In retirement your Civic pension, your Canada Pension Plan (CPP) pension, your Old Age Security (OAS) pension and your personal savings will make up your retirement income.
The Plan provides for a lifetime pension, payable monthly, based on a formula that takes into account your average salary and years of pensionable service in the Plan.
The Plan pays benefits based on a formula that includes these three components:
This refers to the number of years, or partial years, for which you made contributions to the Plan.
This part of the calculation is based on an average of your best consecutive years of salary. For service before 2016, a best-three-years average is used. For service after 2015, a best-five-years average is used.
Pension Accrual Factors
The factors for this Plan are:
The Plan is designed such that members who spend most of their working lives contributing to the Plan can replace about 70% of pre-retirement income through a combination of Plan benefits and Canada Pension Plan and Old Age Security benefits.
The bridge, and another feature called Integration take into account the fact that employees may wish to retire before they are eligible for Canada Pension Plan (CPP) and Old Age Security (OAS)benefits.
In this simple example, an employee with 35 years of contributory service with an average salary of $50,000 (all of which is below YMPE) would receive an annual base pension as follows:
and a bridge pension from retirement date to age 65 calculated as follows:
From early retirement to age 65, this provides an annual income of $35,000 per year, which is 70% of $50,000. At age 65, the bridge benefit ends, but that income can typically be replaced through CPP and OAS.
Pre- and Post-January 1, 2016 Service
The Plan introduced significant changes effective January 1, 2016. As a result, your pension benefits could be based on two different sets of rules depending on when you earn your service.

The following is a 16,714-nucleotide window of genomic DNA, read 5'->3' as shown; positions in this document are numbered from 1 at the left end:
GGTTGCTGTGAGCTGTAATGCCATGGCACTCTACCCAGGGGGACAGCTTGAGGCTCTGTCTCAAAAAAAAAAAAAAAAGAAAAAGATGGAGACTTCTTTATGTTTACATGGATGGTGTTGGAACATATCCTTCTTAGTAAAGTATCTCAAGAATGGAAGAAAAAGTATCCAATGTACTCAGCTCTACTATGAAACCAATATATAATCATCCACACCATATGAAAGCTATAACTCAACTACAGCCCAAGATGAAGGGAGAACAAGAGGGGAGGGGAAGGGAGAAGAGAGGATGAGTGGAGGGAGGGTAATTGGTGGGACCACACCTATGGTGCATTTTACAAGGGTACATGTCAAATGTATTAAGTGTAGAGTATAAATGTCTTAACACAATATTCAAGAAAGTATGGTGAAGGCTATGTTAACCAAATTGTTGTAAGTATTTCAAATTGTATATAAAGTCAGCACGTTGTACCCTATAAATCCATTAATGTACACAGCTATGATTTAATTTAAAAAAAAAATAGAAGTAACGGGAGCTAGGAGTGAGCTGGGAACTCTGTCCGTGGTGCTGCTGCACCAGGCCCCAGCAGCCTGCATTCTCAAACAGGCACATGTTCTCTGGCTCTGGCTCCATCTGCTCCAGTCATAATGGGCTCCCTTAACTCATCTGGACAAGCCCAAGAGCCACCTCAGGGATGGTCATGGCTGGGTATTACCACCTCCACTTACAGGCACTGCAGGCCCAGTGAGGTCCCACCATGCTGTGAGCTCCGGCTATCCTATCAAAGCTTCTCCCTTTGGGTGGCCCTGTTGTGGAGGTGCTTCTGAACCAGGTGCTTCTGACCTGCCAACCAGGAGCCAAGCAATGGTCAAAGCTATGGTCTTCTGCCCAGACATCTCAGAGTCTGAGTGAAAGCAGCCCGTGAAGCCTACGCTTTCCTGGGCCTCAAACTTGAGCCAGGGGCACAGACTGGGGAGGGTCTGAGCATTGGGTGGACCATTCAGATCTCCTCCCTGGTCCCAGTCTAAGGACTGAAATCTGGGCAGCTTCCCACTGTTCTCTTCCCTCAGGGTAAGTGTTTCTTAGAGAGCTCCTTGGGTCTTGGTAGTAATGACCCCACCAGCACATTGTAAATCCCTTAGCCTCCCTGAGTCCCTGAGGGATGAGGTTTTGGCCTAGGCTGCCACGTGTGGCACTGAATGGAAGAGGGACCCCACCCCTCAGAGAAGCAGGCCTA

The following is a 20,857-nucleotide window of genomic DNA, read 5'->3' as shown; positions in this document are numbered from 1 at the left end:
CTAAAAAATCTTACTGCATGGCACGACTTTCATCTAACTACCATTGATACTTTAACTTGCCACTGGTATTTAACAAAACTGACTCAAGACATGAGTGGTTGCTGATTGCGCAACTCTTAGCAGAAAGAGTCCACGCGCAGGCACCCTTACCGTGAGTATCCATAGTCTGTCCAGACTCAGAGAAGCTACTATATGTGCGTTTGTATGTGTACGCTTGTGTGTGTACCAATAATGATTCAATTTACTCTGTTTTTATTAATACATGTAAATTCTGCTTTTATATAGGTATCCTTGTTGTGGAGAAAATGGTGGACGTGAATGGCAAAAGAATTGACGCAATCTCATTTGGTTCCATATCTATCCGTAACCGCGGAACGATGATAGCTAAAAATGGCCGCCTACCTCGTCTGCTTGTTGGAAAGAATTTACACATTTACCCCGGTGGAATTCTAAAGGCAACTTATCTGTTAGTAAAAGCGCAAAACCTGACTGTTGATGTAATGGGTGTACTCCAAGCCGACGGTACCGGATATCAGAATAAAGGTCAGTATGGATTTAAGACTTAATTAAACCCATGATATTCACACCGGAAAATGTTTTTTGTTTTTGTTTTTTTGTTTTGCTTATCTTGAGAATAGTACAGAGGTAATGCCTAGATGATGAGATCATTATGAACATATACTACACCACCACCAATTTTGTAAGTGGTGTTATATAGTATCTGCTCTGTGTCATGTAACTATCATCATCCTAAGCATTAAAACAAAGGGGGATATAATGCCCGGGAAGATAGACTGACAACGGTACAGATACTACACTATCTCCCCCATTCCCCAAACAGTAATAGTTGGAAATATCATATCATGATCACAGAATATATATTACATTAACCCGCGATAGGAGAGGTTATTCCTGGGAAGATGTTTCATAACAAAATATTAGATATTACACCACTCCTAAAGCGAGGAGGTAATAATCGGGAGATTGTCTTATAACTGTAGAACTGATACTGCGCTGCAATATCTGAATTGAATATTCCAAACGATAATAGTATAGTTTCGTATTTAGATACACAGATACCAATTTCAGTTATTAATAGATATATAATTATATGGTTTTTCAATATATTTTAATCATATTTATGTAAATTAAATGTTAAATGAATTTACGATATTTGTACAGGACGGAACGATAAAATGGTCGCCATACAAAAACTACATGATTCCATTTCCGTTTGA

Best Consecutive Years
The Plan changed from a best three consecutive years average to a best five consecutive years’ average basis on January 1, 2016. The changes were implemented on a transitional basis, which means that a member who has service both pre- and post-January 1, 2016 will have two calculations to determine ‘average salary’.
This change affects both the base pension and the bridge payment.
Example of Impact of Best 3 and 5 Consecutive Years Salary:
At age 55, Allan has 30 years of service. 25 of those years were earned before January 1, 2016 and 5 were earned after that date.
Allan’s pensionable salary for his last five years of employment was as follows:
2016 - $45,000
2017 - $45,000
2018 - $52,000
2019 - $52,000
2020 - $52,000
If you meet the requirements for unreduced early retirement, and retire prior to age 65, you will receive an extra benefit called a bridge benefit from the time you retire up to the end of the month in which you reach age 65.
The bridge benefit is equal to:
0.65% of your average base salary per year of service.
Your pension is protected against inflation through an annual cost of living adjustment (COLA). Effective January 1, 2016, the Plan introduced changes to the way cost of living adjustments are applied. The changes did not affect benefits earned up to the date of the change, but affect all benefits earned after that date.
For all benefits earned after December 31, 2015, cost of living adjustments will be conditional on the Plan’s financial health and on the rate of return earned on the fund.
For the portion of your pension benefits earned prior to January 1, 2016, your pension is protected against inflation through an annual cost of living adjustment (COLA). Your pension payments will be increased by 1/2 of any increase in the Consumer Price Index (Canada) year over year to a maximum of 4.25% in any one year.
Please note that if there is a reduction in the Consumer Price Index (Canada) there will be no change to your payments (you will not receive an increase, however your payments will not be reduced).
The cost of living adjustment is applied annually on January 1.